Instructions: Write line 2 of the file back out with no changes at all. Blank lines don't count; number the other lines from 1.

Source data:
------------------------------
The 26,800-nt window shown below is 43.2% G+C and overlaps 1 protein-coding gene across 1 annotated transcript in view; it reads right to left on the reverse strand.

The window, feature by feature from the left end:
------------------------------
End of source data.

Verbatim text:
The window, feature by feature from the left end: